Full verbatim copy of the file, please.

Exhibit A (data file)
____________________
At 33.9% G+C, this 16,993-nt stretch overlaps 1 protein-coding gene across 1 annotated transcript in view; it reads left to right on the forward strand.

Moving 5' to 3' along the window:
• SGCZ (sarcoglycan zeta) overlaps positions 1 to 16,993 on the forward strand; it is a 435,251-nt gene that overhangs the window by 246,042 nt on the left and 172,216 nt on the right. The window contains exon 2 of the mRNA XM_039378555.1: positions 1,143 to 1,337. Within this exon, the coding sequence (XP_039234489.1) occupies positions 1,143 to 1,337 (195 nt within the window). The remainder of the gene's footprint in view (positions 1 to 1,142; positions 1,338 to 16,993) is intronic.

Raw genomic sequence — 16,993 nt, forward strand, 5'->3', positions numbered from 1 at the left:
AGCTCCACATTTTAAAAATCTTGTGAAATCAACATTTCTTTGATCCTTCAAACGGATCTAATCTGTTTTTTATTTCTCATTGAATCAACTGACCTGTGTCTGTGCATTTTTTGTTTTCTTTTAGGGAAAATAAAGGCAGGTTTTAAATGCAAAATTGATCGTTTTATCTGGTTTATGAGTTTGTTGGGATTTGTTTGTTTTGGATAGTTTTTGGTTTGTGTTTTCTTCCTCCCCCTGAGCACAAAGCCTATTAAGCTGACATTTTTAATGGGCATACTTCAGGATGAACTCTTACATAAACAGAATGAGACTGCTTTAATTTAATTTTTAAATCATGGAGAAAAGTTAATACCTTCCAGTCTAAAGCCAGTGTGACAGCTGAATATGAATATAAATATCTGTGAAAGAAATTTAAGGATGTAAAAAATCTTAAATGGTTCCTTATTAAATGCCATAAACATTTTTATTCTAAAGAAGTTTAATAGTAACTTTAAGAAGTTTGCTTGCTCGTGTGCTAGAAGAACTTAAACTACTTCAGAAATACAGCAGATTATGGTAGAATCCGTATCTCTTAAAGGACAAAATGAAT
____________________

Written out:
At 33.9% G+C, this 16,993-nt stretch overlaps 1 protein-coding gene across 1 annotated transcript in view; it reads left to right on the forward strand.

Moving 5' to 3' along the window:
• SGCZ (sarcoglycan zeta) overlaps positions 1 to 16,993 on the forward strand; it is a 435,251-nt gene that overhangs the window by 246,042 nt on the left and 172,216 nt on the right. The window contains exon 2 of the mRNA XM_039378555.1: positions 1,143 to 1,337. Within this exon, the coding sequence (XP_039234489.1) occupies positions 1,143 to 1,337 (195 nt within the window). The remainder of the gene's footprint in view (positions 1 to 1,142; positions 1,338 to 16,993) is intronic.

Raw genomic sequence — 16,993 nt, forward strand, 5'->3', positions numbered from 1 at the left:
AGCTCCACATTTTAAAAATCTTGTGAAATCAACATTTCTTTGATCCTTCAAACGGATCTAATCTGTTTTTTATTTCTCATTGAATCAACTGACCTGTGTCTGTGCATTTTTTGTTTTCTTTTAGGGAAAATAAAGGCAGGTTTTAAATGCAAAATTGATCGTTTTATCTGGTTTATGAGTTTGTTGGGATTTGTTTGTTTTGGATAGTTTTTGGTTTGTGTTTTCTTCCTCCCCCTGAGCACAAAGCCTATTAAGCTGACATTTTTAATGGGCATACTTCAGGATGAACTCTTACATAAACAGAATGAGACTGCTTTAATTTAATTTTTAAATCATGGAGAAAAGTTAATACCTTCCAGTCTAAAGCCAGTGTGACAGCTGAATATGAATATAAATATCTGTGAAAGAAATTTAAGGATGTAAAAAATCTTAAATGGTTCCTTATTAAATGCCATAAACATTTTTATTCTAAAGAAGTTTAATAGTAACTTTAAGAAGTTTGCTTGCTCGTGTGCTAGAAGAACTTAAACTACTTCAGAAATACAGCAGATTATGGTAGAATCCGTATCTCTTAAAGGACAAAATGAAT